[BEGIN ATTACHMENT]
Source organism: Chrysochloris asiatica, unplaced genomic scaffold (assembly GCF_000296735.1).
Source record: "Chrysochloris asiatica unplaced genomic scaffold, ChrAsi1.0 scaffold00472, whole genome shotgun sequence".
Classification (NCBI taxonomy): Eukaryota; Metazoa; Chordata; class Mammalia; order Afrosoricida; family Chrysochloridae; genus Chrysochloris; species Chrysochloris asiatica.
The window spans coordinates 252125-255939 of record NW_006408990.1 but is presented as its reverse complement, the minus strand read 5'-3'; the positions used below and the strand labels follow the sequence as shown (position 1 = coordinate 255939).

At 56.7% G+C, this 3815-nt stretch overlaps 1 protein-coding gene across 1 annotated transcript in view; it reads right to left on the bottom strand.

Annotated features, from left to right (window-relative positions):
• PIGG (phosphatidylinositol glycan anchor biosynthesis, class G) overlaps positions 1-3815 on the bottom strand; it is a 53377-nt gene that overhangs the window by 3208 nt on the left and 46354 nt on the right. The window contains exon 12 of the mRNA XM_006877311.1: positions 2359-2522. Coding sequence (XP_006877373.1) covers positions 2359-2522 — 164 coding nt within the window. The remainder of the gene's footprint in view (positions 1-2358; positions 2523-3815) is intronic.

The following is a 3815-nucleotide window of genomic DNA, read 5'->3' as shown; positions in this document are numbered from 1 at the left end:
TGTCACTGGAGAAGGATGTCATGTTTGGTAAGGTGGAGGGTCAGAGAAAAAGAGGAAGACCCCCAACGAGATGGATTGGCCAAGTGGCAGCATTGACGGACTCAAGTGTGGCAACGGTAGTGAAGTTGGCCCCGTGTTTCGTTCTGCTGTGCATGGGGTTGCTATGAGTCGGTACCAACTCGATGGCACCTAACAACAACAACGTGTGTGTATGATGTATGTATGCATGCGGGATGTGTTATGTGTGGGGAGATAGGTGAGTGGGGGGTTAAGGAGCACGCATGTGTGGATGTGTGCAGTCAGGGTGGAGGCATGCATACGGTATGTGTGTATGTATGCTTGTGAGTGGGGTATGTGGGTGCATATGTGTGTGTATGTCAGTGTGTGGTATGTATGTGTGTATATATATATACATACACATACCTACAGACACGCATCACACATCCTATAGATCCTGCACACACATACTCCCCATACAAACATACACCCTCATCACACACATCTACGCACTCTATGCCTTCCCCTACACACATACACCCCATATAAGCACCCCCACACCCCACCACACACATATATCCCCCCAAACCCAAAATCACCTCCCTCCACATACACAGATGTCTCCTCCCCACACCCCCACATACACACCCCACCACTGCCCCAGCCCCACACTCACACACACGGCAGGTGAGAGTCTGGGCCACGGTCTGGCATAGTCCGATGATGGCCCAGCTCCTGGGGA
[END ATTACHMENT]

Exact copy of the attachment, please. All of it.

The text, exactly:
Source organism: Chrysochloris asiatica, unplaced genomic scaffold (assembly GCF_000296735.1).
Source record: "Chrysochloris asiatica unplaced genomic scaffold, ChrAsi1.0 scaffold00472, whole genome shotgun sequence".
Classification (NCBI taxonomy): Eukaryota; Metazoa; Chordata; class Mammalia; order Afrosoricida; family Chrysochloridae; genus Chrysochloris; species Chrysochloris asiatica.
The window spans coordinates 252125-255939 of record NW_006408990.1 but is presented as its reverse complement, the minus strand read 5'-3'; the positions used below and the strand labels follow the sequence as shown (position 1 = coordinate 255939).

At 56.7% G+C, this 3815-nt stretch overlaps 1 protein-coding gene across 1 annotated transcript in view; it reads right to left on the bottom strand.

Annotated features, from left to right (window-relative positions):
• PIGG (phosphatidylinositol glycan anchor biosynthesis, class G) overlaps positions 1-3815 on the bottom strand; it is a 53377-nt gene that overhangs the window by 3208 nt on the left and 46354 nt on the right. The window contains exon 12 of the mRNA XM_006877311.1: positions 2359-2522. Coding sequence (XP_006877373.1) covers positions 2359-2522 — 164 coding nt within the window. The remainder of the gene's footprint in view (positions 1-2358; positions 2523-3815) is intronic.

The following is a 3815-nucleotide window of genomic DNA, read 5'->3' as shown; positions in this document are numbered from 1 at the left end:
TGTCACTGGAGAAGGATGTCATGTTTGGTAAGGTGGAGGGTCAGAGAAAAAGAGGAAGACCCCCAACGAGATGGATTGGCCAAGTGGCAGCATTGACGGACTCAAGTGTGGCAACGGTAGTGAAGTTGGCCCCGTGTTTCGTTCTGCTGTGCATGGGGTTGCTATGAGTCGGTACCAACTCGATGGCACCTAACAACAACAACGTGTGTGTATGATGTATGTATGCATGCGGGATGTGTTATGTGTGGGGAGATAGGTGAGTGGGGGGTTAAGGAGCACGCATGTGTGGATGTGTGCAGTCAGGGTGGAGGCATGCATACGGTATGTGTGTATGTATGCTTGTGAGTGGGGTATGTGGGTGCATATGTGTGTGTATGTCAGTGTGTGGTATGTATGTGTGTATATATATATACATACACATACCTACAGACACGCATCACACATCCTATAGATCCTGCACACACATACTCCCCATACAAACATACACCCTCATCACACACATCTACGCACTCTATGCCTTCCCCTACACACATACACCCCATATAAGCACCCCCACACCCCACCACACACATATATCCCCCCAAACCCAAAATCACCTCCCTCCACATACACAGATGTCTCCTCCCCACACCCCCACATACACACCCCACCACTGCCCCAGCCCCACACTCACACACACGGCAGGTGAGAGTCTGGGCCACGGTCTGGCATAGTCCGATGATGGCCCAGCTCCTGGGGA